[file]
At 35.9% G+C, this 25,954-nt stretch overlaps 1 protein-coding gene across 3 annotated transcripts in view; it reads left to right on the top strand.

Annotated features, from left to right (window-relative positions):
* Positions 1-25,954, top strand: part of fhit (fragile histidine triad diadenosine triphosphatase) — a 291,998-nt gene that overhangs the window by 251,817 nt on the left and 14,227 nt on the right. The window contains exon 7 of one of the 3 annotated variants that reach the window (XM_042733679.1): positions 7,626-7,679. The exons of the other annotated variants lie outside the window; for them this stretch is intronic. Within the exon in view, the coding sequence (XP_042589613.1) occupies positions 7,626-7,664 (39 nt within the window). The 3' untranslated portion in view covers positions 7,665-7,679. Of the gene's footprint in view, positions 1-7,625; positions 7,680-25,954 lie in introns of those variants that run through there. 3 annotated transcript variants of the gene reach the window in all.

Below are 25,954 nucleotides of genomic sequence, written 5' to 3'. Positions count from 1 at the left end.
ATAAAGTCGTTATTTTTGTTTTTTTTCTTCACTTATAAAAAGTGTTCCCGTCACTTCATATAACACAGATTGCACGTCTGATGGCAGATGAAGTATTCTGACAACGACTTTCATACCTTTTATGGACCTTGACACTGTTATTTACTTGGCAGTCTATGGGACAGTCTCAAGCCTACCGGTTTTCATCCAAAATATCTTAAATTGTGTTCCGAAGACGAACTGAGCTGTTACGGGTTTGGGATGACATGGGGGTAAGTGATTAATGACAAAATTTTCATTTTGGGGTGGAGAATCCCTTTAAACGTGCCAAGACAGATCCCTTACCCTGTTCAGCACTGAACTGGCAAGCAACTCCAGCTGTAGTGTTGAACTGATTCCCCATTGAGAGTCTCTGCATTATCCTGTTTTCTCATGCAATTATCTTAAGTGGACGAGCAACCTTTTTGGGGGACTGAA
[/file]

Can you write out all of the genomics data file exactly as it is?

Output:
At 35.9% G+C, this 25,954-nt stretch overlaps 1 protein-coding gene across 3 annotated transcripts in view; it reads left to right on the top strand.

Annotated features, from left to right (window-relative positions):
* Positions 1-25,954, top strand: part of fhit (fragile histidine triad diadenosine triphosphatase) — a 291,998-nt gene that overhangs the window by 251,817 nt on the left and 14,227 nt on the right. The window contains exon 7 of one of the 3 annotated variants that reach the window (XM_042733679.1): positions 7,626-7,679. The exons of the other annotated variants lie outside the window; for them this stretch is intronic. Within the exon in view, the coding sequence (XP_042589613.1) occupies positions 7,626-7,664 (39 nt within the window). The 3' untranslated portion in view covers positions 7,665-7,679. Of the gene's footprint in view, positions 1-7,625; positions 7,680-25,954 lie in introns of those variants that run through there. 3 annotated transcript variants of the gene reach the window in all.

Below are 25,954 nucleotides of genomic sequence, written 5' to 3'. Positions count from 1 at the left end.
ATAAAGTCGTTATTTTTGTTTTTTTTCTTCACTTATAAAAAGTGTTCCCGTCACTTCATATAACACAGATTGCACGTCTGATGGCAGATGAAGTATTCTGACAACGACTTTCATACCTTTTATGGACCTTGACACTGTTATTTACTTGGCAGTCTATGGGACAGTCTCAAGCCTACCGGTTTTCATCCAAAATATCTTAAATTGTGTTCCGAAGACGAACTGAGCTGTTACGGGTTTGGGATGACATGGGGGTAAGTGATTAATGACAAAATTTTCATTTTGGGGTGGAGAATCCCTTTAAACGTGCCAAGACAGATCCCTTACCCTGTTCAGCACTGAACTGGCAAGCAACTCCAGCTGTAGTGTTGAACTGATTCCCCATTGAGAGTCTCTGCATTATCCTGTTTTCTCATGCAATTATCTTAAGTGGACGAGCAACCTTTTTGGGGGACTGAA